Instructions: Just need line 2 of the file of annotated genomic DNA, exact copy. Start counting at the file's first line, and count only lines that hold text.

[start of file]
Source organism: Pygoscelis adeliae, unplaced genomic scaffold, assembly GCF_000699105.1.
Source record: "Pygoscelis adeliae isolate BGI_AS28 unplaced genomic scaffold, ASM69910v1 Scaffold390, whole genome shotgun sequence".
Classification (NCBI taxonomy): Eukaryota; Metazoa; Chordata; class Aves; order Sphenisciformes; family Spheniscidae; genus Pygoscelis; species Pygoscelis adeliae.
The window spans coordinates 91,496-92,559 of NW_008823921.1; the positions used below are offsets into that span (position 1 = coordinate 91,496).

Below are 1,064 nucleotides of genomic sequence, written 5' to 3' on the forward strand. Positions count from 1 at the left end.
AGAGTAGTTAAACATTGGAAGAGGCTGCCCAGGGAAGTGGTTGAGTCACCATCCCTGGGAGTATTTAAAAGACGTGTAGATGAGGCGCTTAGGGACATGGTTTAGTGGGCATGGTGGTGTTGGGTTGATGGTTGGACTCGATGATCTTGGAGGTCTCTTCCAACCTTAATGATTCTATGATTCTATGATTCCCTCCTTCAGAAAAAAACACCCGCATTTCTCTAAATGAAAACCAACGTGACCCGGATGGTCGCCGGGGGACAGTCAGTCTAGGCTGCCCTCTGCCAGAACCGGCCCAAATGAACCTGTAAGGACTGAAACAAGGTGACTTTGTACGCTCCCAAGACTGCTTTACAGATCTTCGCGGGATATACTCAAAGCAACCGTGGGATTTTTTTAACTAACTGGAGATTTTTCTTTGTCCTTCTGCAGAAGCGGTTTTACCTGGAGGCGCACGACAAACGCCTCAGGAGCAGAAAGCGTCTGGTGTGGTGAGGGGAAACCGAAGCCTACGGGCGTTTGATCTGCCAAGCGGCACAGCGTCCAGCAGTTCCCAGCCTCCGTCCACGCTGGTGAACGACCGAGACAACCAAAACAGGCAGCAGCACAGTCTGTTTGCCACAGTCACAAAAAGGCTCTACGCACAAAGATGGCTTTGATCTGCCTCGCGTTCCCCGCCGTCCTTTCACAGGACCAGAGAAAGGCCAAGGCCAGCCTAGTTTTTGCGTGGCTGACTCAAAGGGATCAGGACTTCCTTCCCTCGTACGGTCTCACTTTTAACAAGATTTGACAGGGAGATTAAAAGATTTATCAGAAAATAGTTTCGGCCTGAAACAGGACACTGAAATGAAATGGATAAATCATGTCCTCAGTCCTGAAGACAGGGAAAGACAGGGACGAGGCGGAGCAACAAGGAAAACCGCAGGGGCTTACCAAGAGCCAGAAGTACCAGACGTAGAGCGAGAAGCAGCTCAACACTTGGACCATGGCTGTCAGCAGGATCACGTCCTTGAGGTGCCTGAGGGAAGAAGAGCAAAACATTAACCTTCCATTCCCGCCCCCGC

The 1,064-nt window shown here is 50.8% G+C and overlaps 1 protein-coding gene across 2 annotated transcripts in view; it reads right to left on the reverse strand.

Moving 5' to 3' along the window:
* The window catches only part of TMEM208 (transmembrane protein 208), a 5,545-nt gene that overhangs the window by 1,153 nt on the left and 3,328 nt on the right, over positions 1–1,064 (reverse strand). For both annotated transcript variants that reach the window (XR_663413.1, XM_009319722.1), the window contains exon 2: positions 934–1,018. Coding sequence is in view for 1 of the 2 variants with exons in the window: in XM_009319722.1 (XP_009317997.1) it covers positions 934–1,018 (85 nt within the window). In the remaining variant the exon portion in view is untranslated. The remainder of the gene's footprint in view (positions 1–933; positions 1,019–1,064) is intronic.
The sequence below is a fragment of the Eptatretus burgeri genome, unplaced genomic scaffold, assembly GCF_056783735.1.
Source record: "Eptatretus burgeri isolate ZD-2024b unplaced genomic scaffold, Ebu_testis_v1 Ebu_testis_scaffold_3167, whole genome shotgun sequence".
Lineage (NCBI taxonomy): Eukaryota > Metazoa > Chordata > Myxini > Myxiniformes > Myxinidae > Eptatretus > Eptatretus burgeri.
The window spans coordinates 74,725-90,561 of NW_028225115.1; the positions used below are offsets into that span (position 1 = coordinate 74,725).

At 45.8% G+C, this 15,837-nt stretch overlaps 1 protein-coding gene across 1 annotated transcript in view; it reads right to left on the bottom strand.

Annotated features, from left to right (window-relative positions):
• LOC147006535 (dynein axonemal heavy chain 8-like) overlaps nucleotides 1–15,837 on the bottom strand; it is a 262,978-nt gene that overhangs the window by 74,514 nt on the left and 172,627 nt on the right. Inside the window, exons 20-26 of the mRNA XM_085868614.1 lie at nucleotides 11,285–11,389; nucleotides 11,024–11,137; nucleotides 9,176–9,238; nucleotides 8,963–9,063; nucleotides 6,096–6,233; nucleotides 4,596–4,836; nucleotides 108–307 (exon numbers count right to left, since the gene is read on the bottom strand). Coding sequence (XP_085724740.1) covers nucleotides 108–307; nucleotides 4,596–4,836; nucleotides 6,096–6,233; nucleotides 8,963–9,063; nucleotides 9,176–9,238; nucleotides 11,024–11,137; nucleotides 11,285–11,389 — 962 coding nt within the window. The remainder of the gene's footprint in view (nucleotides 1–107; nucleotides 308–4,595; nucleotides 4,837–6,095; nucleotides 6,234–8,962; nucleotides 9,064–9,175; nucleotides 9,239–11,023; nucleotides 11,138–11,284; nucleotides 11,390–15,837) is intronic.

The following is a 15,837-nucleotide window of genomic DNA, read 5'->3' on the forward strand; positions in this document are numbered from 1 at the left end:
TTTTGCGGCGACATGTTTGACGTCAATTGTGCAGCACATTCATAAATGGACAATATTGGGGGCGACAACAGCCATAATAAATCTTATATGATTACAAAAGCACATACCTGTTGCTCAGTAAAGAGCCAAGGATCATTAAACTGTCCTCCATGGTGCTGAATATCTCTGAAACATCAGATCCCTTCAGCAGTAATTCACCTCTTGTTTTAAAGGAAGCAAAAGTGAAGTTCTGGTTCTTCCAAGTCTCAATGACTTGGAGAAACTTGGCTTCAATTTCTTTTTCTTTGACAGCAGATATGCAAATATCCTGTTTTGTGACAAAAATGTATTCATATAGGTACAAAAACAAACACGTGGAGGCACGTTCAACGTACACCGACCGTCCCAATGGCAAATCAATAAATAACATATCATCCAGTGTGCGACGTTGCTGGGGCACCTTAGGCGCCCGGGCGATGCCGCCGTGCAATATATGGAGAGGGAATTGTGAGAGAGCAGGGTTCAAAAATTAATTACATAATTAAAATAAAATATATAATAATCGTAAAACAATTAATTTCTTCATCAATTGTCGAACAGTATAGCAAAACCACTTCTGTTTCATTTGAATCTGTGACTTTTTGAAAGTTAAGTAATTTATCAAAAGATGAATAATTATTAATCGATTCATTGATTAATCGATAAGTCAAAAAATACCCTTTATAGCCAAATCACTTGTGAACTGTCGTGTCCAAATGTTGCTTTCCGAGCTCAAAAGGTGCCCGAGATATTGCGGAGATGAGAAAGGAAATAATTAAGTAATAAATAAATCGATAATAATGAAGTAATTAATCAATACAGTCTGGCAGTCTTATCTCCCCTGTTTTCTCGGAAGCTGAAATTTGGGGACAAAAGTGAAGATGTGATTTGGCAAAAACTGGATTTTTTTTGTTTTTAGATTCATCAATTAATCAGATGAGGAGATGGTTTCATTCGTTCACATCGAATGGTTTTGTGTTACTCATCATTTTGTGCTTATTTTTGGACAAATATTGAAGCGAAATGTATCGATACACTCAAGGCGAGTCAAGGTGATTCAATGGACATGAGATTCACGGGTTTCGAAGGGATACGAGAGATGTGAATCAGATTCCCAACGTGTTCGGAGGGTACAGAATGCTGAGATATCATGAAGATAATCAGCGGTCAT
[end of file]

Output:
Source record: "Pygoscelis adeliae isolate BGI_AS28 unplaced genomic scaffold, ASM69910v1 Scaffold390, whole genome shotgun sequence".